Meningitis an increasing threat to young people and student populations

There are meningitis outbreaks at universities throughout the UK every academic year – but this year sees the growth of a more virulent version of the disease.

Students are being encouraged to get vaccination against the life threatening viral disease meningitis as the new term begins. More cases of the aggressive Meningitis W strain have been reported in 2016, especially among younger people.

Young adolescents in university, living in intimate environments and coming from so many different places and environments heighten the risk of meningitis.

In September, a 19 year old Northumbria University student  was killed by the disease.

Fellow student, 20 year old Lyndon Longhome, says: “People are stunned. At first we didn’t know what had happened but there was talk that it was meningitis. A lot of people didn’t know what it was.”

Initial symptoms can be like flu, which makes the disease difficult to diagnose properly.

“Accounts of the meningococcal W strain have risen largely. In 2014-2015, 24% of MEN W were accounted, compared to the small percentage of 1-2% in 2008/2009.” Said Katherine Freeman, information and support officer of The Meningitis Research Foundation.

Meningitis W now accounts for a quarter of all meningitis infections.

Meningitis

Another teenager, 18 year old Charlene Colechin, survived meningitis.

“I kept throwing up, then I had a really bad headache like a migraine, and all my body was aching.” said Charlene (according to the BBC news website).

Miss Colechin is now awaiting surgery to remove her toes and possibly her feet.

Since August 2015, 14 to 18 years olds in the UK have been offered MenACWY vaccine which will protect them from the disease.

Meningitis is most prominent in babies, toddlers and children up to the age of five. However teenagers and young people are at the second highest risk afterwards.

Meningitis is caused by bacteria or pathogens living in the back of the nose, mouth and throat which are then passed on through coughing, sneezing and kissing. Meningococcal bacteria are common and carried harmlessly by about one in 10 people.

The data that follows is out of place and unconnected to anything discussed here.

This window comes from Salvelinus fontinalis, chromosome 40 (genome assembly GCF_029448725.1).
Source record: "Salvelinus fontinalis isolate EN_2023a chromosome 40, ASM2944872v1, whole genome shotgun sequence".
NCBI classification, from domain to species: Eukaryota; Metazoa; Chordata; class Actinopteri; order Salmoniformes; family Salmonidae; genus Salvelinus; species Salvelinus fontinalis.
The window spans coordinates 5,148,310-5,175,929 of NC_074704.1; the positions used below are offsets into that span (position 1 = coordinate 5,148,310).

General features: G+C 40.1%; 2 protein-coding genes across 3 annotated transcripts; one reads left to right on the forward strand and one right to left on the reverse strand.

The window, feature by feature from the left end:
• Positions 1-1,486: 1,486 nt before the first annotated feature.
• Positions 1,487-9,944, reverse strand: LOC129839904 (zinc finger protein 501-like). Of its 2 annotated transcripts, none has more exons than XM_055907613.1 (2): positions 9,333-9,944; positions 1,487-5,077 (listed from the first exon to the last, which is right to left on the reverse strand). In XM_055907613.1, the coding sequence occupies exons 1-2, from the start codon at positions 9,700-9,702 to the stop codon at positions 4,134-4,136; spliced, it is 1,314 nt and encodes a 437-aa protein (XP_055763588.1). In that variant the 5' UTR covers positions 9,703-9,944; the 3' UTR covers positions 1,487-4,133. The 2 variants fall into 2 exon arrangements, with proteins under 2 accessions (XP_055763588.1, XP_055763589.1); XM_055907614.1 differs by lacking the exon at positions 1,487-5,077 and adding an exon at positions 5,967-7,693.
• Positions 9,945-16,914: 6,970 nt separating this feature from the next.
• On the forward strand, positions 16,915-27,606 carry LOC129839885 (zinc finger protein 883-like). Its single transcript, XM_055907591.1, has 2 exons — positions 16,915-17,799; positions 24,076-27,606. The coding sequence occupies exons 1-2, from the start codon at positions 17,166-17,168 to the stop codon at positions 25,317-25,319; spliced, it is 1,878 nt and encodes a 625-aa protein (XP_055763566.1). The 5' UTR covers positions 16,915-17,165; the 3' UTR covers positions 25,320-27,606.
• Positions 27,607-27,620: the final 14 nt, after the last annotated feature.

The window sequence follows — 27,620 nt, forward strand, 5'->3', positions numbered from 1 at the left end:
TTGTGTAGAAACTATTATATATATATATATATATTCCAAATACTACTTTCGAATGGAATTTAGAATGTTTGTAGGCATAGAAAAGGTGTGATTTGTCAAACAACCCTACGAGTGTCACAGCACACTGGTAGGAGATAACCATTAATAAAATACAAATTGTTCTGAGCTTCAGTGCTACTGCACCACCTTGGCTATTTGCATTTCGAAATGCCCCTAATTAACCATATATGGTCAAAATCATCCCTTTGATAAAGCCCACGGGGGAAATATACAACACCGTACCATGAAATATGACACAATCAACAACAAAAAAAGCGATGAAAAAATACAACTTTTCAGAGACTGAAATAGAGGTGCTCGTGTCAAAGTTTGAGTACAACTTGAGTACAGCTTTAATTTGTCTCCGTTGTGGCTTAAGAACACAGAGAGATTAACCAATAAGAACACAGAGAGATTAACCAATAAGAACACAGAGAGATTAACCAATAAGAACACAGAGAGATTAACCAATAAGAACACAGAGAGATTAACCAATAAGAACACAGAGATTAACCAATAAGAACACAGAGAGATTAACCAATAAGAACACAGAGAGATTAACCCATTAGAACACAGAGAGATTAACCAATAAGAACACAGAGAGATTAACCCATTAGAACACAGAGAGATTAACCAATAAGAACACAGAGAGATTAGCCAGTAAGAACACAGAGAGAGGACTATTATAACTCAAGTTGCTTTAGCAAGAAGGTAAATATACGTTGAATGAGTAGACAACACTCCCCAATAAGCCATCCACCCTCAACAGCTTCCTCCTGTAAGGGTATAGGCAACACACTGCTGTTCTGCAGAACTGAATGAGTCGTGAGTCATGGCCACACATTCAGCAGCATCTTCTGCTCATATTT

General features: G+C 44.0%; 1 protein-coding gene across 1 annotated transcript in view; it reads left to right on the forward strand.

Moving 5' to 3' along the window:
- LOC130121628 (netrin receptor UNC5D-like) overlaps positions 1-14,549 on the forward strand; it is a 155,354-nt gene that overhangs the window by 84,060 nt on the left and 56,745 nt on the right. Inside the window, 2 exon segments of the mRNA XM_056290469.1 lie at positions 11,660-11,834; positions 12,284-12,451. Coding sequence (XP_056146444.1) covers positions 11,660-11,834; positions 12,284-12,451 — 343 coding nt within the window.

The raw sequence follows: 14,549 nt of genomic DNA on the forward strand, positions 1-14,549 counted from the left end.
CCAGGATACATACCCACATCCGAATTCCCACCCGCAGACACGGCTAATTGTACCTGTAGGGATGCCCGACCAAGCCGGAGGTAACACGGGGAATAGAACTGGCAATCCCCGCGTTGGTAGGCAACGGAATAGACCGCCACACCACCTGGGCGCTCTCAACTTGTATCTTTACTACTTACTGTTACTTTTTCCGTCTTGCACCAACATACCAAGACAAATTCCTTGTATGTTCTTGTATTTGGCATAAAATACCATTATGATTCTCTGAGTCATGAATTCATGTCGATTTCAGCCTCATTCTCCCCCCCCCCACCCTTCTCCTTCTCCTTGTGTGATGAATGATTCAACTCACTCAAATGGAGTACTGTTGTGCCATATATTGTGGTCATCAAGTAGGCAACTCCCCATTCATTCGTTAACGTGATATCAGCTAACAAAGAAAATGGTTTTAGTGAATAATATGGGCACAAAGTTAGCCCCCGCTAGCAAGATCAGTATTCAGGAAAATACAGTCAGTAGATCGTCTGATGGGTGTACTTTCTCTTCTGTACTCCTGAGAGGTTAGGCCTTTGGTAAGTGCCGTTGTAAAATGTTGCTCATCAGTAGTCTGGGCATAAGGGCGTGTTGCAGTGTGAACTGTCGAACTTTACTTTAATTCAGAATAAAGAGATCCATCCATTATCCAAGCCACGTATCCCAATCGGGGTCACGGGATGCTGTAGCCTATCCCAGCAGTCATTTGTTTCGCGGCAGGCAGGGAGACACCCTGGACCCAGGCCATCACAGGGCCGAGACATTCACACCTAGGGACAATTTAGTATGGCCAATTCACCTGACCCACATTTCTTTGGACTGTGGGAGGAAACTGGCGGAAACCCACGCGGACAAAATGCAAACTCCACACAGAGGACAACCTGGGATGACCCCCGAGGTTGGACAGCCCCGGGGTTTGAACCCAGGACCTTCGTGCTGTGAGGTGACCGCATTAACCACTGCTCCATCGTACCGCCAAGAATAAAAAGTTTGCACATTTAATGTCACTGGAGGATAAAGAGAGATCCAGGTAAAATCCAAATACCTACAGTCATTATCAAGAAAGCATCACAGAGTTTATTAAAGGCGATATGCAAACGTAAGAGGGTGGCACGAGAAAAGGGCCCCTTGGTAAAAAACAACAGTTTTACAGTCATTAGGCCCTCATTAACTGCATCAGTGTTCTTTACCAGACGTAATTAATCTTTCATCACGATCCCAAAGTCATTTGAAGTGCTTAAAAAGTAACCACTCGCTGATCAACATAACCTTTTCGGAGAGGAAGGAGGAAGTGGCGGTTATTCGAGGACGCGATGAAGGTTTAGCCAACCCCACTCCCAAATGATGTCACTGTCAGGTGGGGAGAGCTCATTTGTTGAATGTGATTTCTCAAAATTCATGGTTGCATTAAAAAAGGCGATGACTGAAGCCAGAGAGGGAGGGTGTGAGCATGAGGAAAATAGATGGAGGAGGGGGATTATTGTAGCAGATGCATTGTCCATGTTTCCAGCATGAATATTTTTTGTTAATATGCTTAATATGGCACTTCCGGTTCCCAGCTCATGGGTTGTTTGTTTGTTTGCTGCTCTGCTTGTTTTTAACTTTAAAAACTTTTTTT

The symptoms that GP’s say to look out for are:

  • Fever, cold hands/feet
  • Vomiting
  • Drowsiness
  • Difficulty waking
  • Confusion and irritability
  • Severe muscle pain
  • Pale/blotchy skin with signs of a rash
  • Severe headache
  • Stiff neck

There have also been calls recently to introduce a vaccine for not just babies but also for children under the age of eleven.

823,348 people signed a petition for the government to offer full vaccine cover, following the death of a two year old, Faye Burdett, after she contracted meningitis.

It took eleven days for the disease to consume her body, through blood poisoning (septicemia) and organ failure.

In England and Wales, the current vaccination system is that babies at two months old receive a vaccine against meningitis B, another at four months old, and finally a booster when they reach twelve months old. This is free on the NHS, however if parents wish for their child to have more vaccinations, they must pay privately.

The price of the vaccination is forever increasing as supply levels of the vaccine ‘Bexsero’ fall and demand is ever increasing.

Since the petition however, the UK government has rejected the proposition of making the Meningitis B vaccine available to all children under eleven years old. The UK government described it as “not cost effective” said a spokesperson for UK government.

“The NHS budget is a finite resource.

“It is therefore essential that the Joint Committee on Vaccination and Immunisation’s instructions are underpinned by evidence of cost-effectiveness.”

The shortage of the vaccine is hoped to be relieved. The manufacturer GlaxoSmithKline hopes to have increased stocks in the UK by Winter.

By Charlotte Brooke

About the Author

student
This article was produced by a student or students on the BA in Journalism at Leeds Beckett University.

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